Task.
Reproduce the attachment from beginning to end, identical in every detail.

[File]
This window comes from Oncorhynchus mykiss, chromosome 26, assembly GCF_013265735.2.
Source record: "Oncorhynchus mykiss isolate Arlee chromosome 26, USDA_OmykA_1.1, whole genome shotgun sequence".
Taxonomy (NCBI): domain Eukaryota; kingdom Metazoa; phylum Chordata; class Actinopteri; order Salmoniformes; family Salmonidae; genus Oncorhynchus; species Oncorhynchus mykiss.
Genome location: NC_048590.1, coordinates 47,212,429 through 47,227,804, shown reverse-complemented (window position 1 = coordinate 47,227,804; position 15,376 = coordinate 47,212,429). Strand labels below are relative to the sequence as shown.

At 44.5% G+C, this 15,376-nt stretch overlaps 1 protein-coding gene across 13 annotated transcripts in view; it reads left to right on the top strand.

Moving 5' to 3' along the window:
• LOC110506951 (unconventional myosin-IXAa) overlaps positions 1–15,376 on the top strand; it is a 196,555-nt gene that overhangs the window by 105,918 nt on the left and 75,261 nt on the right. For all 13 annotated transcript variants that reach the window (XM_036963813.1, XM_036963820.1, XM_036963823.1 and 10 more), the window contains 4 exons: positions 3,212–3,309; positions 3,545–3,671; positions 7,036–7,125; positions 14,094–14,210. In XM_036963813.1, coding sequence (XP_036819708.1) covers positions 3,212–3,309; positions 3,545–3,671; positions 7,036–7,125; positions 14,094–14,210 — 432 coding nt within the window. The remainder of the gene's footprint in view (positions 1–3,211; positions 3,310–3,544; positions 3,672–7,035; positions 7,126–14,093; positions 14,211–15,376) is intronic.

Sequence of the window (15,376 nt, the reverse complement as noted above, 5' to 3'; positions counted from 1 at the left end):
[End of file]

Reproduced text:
This window comes from Oncorhynchus mykiss, chromosome 26, assembly GCF_013265735.2.
Source record: "Oncorhynchus mykiss isolate Arlee chromosome 26, USDA_OmykA_1.1, whole genome shotgun sequence".
Taxonomy (NCBI): domain Eukaryota; kingdom Metazoa; phylum Chordata; class Actinopteri; order Salmoniformes; family Salmonidae; genus Oncorhynchus; species Oncorhynchus mykiss.
Genome location: NC_048590.1, coordinates 47,212,429 through 47,227,804, shown reverse-complemented (window position 1 = coordinate 47,227,804; position 15,376 = coordinate 47,212,429). Strand labels below are relative to the sequence as shown.

At 44.5% G+C, this 15,376-nt stretch overlaps 1 protein-coding gene across 13 annotated transcripts in view; it reads left to right on the top strand.

Moving 5' to 3' along the window:
• LOC110506951 (unconventional myosin-IXAa) overlaps positions 1–15,376 on the top strand; it is a 196,555-nt gene that overhangs the window by 105,918 nt on the left and 75,261 nt on the right. For all 13 annotated transcript variants that reach the window (XM_036963813.1, XM_036963820.1, XM_036963823.1 and 10 more), the window contains 4 exons: positions 3,212–3,309; positions 3,545–3,671; positions 7,036–7,125; positions 14,094–14,210. In XM_036963813.1, coding sequence (XP_036819708.1) covers positions 3,212–3,309; positions 3,545–3,671; positions 7,036–7,125; positions 14,094–14,210 — 432 coding nt within the window. The remainder of the gene's footprint in view (positions 1–3,211; positions 3,310–3,544; positions 3,672–7,035; positions 7,126–14,093; positions 14,211–15,376) is intronic.

Sequence of the window (15,376 nt, the reverse complement as noted above, 5' to 3'; positions counted from 1 at the left end):